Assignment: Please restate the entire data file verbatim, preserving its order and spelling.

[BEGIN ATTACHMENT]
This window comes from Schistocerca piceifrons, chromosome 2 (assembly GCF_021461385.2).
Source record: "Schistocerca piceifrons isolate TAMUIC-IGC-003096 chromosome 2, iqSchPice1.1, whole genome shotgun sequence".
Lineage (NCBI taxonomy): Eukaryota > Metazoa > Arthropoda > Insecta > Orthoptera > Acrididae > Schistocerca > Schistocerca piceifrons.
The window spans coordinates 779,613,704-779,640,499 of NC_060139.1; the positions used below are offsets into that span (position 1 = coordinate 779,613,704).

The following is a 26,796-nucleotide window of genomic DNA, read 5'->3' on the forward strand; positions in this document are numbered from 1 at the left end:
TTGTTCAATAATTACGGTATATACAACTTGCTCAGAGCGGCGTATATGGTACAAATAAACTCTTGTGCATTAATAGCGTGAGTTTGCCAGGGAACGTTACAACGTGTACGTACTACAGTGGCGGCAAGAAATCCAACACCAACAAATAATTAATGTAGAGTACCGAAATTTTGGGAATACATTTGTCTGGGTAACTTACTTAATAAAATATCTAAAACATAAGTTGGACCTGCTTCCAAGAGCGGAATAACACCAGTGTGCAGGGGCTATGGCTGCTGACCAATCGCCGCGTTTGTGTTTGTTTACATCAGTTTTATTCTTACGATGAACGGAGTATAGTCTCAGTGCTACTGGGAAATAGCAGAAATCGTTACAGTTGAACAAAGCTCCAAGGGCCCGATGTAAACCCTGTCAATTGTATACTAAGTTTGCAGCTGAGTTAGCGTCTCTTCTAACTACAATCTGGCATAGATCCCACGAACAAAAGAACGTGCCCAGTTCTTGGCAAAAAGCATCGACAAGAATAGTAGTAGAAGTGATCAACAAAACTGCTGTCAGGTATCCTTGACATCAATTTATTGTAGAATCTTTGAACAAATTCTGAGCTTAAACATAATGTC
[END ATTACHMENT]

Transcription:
This window comes from Schistocerca piceifrons, chromosome 2 (assembly GCF_021461385.2).
Source record: "Schistocerca piceifrons isolate TAMUIC-IGC-003096 chromosome 2, iqSchPice1.1, whole genome shotgun sequence".
Lineage (NCBI taxonomy): Eukaryota > Metazoa > Arthropoda > Insecta > Orthoptera > Acrididae > Schistocerca > Schistocerca piceifrons.
The window spans coordinates 779,613,704-779,640,499 of NC_060139.1; the positions used below are offsets into that span (position 1 = coordinate 779,613,704).

The following is a 26,796-nucleotide window of genomic DNA, read 5'->3' on the forward strand; positions in this document are numbered from 1 at the left end:
TTGTTCAATAATTACGGTATATACAACTTGCTCAGAGCGGCGTATATGGTACAAATAAACTCTTGTGCATTAATAGCGTGAGTTTGCCAGGGAACGTTACAACGTGTACGTACTACAGTGGCGGCAAGAAATCCAACACCAACAAATAATTAATGTAGAGTACCGAAATTTTGGGAATACATTTGTCTGGGTAACTTACTTAATAAAATATCTAAAACATAAGTTGGACCTGCTTCCAAGAGCGGAATAACACCAGTGTGCAGGGGCTATGGCTGCTGACCAATCGCCGCGTTTGTGTTTGTTTACATCAGTTTTATTCTTACGATGAACGGAGTATAGTCTCAGTGCTACTGGGAAATAGCAGAAATCGTTACAGTTGAACAAAGCTCCAAGGGCCCGATGTAAACCCTGTCAATTGTATACTAAGTTTGCAGCTGAGTTAGCGTCTCTTCTAACTACAATCTGGCATAGATCCCACGAACAAAAGAACGTGCCCAGTTCTTGGCAAAAAGCATCGACAAGAATAGTAGTAGAAGTGATCAACAAAACTGCTGTCAGGTATCCTTGACATCAATTTATTGTAGAATCTTTGAACAAATTCTGAGCTTAAACATAATGTC